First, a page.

Monday, June 19, 2006

Good Vibrations

Just returned from McWilliams country--always a pleasure. Victoria Steele said the UCLA event on Thursday was the best-attended Bonnie Cashin lecture they've had yet (!)

The KPCC interview also went well, I thought, but my brother Scott had some useful pointers for me afterward. He has plenty of media experience, so I listened carefully. Patt Morrison was as impressive in person as I expected--very astute, of course, and with her trademark chapeau, but also a great radio voice.

Rusty Harding at All Saints Pasadena organized an informal book talk on Friday night that I thoroughly enjoyed, and Michael Dawson pulled together a great group at his bookstore on Saturday. I could do that sort of circuit indefinitely--so many interesting people in their own right, and so many receptive to McWilliams and his achievement.

Another trippy part of the L.A. trip was an impromptu dinner with Scott Ritter, the former UN weapons inspector, on the boardwalk in Venice. Jeff Norman, who works for P3 but is also organizing events for Ritter and others, put it together.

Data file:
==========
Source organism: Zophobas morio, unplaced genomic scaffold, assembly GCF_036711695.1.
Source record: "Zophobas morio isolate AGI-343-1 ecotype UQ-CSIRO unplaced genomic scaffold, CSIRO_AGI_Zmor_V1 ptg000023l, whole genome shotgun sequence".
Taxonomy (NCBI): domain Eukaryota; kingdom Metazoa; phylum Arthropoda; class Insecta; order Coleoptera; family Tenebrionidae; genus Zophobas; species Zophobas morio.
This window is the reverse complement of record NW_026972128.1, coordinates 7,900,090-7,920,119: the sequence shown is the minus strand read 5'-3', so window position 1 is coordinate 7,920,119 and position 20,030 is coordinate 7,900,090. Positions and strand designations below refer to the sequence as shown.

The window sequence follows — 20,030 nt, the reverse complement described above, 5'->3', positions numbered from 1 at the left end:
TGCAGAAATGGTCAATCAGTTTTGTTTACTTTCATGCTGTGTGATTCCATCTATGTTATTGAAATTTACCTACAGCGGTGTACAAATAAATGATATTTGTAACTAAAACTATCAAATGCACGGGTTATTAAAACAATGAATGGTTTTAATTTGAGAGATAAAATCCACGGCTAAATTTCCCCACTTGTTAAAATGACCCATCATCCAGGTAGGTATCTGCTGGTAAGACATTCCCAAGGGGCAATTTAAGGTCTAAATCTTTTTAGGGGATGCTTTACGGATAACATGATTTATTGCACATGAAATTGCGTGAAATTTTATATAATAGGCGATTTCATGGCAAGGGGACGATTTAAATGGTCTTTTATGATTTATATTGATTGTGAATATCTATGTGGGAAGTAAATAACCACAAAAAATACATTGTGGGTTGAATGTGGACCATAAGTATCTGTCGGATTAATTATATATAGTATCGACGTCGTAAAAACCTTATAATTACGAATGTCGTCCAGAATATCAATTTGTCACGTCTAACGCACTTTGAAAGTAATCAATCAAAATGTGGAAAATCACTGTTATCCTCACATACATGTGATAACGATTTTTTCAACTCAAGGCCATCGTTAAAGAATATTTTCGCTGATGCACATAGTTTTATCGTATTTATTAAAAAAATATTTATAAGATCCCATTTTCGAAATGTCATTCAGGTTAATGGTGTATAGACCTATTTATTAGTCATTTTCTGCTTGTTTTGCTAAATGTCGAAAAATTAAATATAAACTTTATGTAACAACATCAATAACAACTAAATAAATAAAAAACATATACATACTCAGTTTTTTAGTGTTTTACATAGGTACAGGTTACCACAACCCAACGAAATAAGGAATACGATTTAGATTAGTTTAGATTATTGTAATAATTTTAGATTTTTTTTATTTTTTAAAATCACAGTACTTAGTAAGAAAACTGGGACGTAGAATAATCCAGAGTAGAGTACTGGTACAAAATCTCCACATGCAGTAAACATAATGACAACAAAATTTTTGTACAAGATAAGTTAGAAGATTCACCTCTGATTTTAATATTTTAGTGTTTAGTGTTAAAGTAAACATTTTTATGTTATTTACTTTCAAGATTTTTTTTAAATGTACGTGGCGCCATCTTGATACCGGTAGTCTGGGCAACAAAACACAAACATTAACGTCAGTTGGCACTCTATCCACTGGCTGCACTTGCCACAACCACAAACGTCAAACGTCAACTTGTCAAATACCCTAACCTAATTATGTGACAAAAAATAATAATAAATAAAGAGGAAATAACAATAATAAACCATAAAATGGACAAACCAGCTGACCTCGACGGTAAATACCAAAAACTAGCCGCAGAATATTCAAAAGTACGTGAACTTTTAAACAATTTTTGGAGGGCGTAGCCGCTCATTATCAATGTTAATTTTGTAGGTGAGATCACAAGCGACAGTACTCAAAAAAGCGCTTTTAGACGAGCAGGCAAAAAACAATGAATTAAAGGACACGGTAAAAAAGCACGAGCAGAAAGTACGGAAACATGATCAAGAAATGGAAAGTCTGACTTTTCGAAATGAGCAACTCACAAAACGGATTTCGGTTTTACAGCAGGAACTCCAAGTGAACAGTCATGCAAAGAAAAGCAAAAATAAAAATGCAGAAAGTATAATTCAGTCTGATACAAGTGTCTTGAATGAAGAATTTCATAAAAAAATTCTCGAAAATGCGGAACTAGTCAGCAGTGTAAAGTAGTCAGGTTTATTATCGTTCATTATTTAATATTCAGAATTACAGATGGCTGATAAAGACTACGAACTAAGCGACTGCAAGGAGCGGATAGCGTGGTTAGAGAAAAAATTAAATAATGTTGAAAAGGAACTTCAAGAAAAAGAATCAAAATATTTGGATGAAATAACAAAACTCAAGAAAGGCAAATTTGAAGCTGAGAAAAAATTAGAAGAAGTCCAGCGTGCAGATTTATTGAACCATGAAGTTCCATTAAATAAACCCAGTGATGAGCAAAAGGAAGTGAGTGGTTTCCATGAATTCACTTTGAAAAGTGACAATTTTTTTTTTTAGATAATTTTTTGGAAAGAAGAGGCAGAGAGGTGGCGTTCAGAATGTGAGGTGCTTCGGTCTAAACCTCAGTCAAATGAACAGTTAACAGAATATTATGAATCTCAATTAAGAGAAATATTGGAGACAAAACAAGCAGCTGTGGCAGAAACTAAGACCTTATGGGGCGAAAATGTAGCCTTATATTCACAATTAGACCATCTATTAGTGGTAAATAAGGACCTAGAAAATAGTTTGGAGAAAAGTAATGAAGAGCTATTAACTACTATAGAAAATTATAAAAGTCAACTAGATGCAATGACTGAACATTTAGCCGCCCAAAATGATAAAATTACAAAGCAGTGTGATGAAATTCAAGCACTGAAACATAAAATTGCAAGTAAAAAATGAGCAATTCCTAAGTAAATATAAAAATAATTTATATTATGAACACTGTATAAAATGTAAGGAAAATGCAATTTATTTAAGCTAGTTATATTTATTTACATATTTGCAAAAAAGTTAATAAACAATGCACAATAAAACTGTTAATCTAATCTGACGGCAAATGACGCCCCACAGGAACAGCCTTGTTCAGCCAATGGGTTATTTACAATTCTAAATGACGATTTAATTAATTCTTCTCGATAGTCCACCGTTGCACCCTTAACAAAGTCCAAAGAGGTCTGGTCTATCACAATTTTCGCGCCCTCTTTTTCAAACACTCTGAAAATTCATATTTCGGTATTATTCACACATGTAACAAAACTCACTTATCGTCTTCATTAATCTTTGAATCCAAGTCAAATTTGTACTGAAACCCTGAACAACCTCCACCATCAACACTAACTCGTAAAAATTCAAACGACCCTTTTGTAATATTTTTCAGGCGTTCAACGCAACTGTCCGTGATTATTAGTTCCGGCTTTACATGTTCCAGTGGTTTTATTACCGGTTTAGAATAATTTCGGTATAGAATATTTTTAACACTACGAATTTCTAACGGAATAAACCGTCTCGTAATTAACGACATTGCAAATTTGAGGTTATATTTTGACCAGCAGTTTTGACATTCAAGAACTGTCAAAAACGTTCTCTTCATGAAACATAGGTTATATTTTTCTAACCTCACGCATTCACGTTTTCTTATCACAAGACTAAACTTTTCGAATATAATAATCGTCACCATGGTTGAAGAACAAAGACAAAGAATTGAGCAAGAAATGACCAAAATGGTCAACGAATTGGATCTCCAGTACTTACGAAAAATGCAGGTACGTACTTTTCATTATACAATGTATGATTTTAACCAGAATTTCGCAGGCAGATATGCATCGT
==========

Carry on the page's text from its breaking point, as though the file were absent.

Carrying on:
Wednesday, June 14, 2006

Local Color

A local blog, Sausalito by the Bay, picked up on the piece in San Francisco State's Campus Memo. (Sausalito is home to PoliPointPress, where I'm editorial director.) Here's the link:

Monday, June 12, 2006

Lo-Cal Swing Redux

Here's the L.A. flapjaw schedule for American Prophet: The Life and Work of Carey McWilliams. Amaze and impress your friends with your knowledge of McWilliams and his achievement!

Thursday, June 15--Bonnie Cashin lecture, UCLA, 4 p.m. Open to public.

Friday, June 16--Patt Morrison, KPCC, 89.3 FM, 2-3 p.m.

Friday, June 16--All Saints Church, Pasadena, 7:30 p.m.

June 17--Dawson's Book Shop, 535 N. Larchmont Blvd., Los Angeles, 2:30 p.m. Open to public.


Sunday, June 11, 2006

Gunkist Oranges

Just read Gustavo Arellano's piece in the OC Weekly on the 1936 naranjero strike in Orange County. In the introduction to Fool's Paradise: A Carey McWilliams Reader, Gray Brechin notes that McWilliams "peeled back the giddy and gaudy orange-crate label of official state history to reveal the disturbing reality of what California is and has been." Citing McWilliams but also offering a fuller picture of the strike and its suppression, Gustavo does a little peeling himself.